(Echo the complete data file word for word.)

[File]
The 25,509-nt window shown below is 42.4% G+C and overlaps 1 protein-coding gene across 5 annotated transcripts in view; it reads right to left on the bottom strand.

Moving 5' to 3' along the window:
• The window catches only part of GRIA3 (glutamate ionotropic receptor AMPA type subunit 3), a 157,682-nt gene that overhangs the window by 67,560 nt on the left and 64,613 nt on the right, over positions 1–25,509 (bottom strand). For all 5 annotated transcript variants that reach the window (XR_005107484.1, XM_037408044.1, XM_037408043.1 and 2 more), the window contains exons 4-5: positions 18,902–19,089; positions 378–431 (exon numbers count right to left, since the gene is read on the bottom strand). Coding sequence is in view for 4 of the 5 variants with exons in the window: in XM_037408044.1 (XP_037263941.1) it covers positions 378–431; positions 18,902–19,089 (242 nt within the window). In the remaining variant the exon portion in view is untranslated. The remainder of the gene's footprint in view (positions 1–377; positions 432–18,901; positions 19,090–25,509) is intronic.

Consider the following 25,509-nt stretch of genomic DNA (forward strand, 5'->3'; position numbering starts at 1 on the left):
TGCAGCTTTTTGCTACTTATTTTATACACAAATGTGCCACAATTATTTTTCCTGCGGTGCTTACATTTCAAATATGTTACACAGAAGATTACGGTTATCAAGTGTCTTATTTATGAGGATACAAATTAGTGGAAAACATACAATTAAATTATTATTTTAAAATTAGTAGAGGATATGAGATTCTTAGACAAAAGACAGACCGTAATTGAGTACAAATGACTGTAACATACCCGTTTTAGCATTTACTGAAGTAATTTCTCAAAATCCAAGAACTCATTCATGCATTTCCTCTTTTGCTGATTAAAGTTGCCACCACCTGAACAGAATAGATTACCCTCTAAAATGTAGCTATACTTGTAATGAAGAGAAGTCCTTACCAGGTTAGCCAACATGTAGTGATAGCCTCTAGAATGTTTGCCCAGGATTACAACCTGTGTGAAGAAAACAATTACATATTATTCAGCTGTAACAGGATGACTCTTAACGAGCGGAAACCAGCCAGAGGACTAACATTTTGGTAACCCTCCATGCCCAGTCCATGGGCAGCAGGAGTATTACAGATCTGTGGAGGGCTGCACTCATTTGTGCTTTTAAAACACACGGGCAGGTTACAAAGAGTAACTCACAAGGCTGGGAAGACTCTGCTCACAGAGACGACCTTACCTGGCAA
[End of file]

The 25,509-nt window shown below is 42.4% G+C and overlaps 1 protein-coding gene across 5 annotated transcripts in view; it reads right to left on the bottom strand.

Moving 5' to 3' along the window:
• The window catches only part of GRIA3 (glutamate ionotropic receptor AMPA type subunit 3), a 157,682-nt gene that overhangs the window by 67,560 nt on the left and 64,613 nt on the right, over positions 1–25,509 (bottom strand). For all 5 annotated transcript variants that reach the window (XR_005107484.1, XM_037408044.1, XM_037408043.1 and 2 more), the window contains exons 4-5: positions 18,902–19,089; positions 378–431 (exon numbers count right to left, since the gene is read on the bottom strand). Coding sequence is in view for 4 of the 5 variants with exons in the window: in XM_037408044.1 (XP_037263941.1) it covers positions 378–431; positions 18,902–19,089 (242 nt within the window). In the remaining variant the exon portion in view is untranslated. The remainder of the gene's footprint in view (positions 1–377; positions 432–18,901; positions 19,090–25,509) is intronic.

Consider the following 25,509-nt stretch of genomic DNA (forward strand, 5'->3'; position numbering starts at 1 on the left):
TGCAGCTTTTTGCTACTTATTTTATACACAAATGTGCCACAATTATTTTTCCTGCGGTGCTTACATTTCAAATATGTTACACAGAAGATTACGGTTATCAAGTGTCTTATTTATGAGGATACAAATTAGTGGAAAACATACAATTAAATTATTATTTTAAAATTAGTAGAGGATATGAGATTCTTAGACAAAAGACAGACCGTAATTGAGTACAAATGACTGTAACATACCCGTTTTAGCATTTACTGAAGTAATTTCTCAAAATCCAAGAACTCATTCATGCATTTCCTCTTTTGCTGATTAAAGTTGCCACCACCTGAACAGAATAGATTACCCTCTAAAATGTAGCTATACTTGTAATGAAGAGAAGTCCTTACCAGGTTAGCCAACATGTAGTGATAGCCTCTAGAATGTTTGCCCAGGATTACAACCTGTGTGAAGAAAACAATTACATATTATTCAGCTGTAACAGGATGACTCTTAACGAGCGGAAACCAGCCAGAGGACTAACATTTTGGTAACCCTCCATGCCCAGTCCATGGGCAGCAGGAGTATTACAGATCTGTGGAGGGCTGCACTCATTTGTGCTTTTAAAACACACGGGCAGGTTACAAAGAGTAACTCACAAGGCTGGGAAGACTCTGCTCACAGAGACGACCTTACCTGGCAA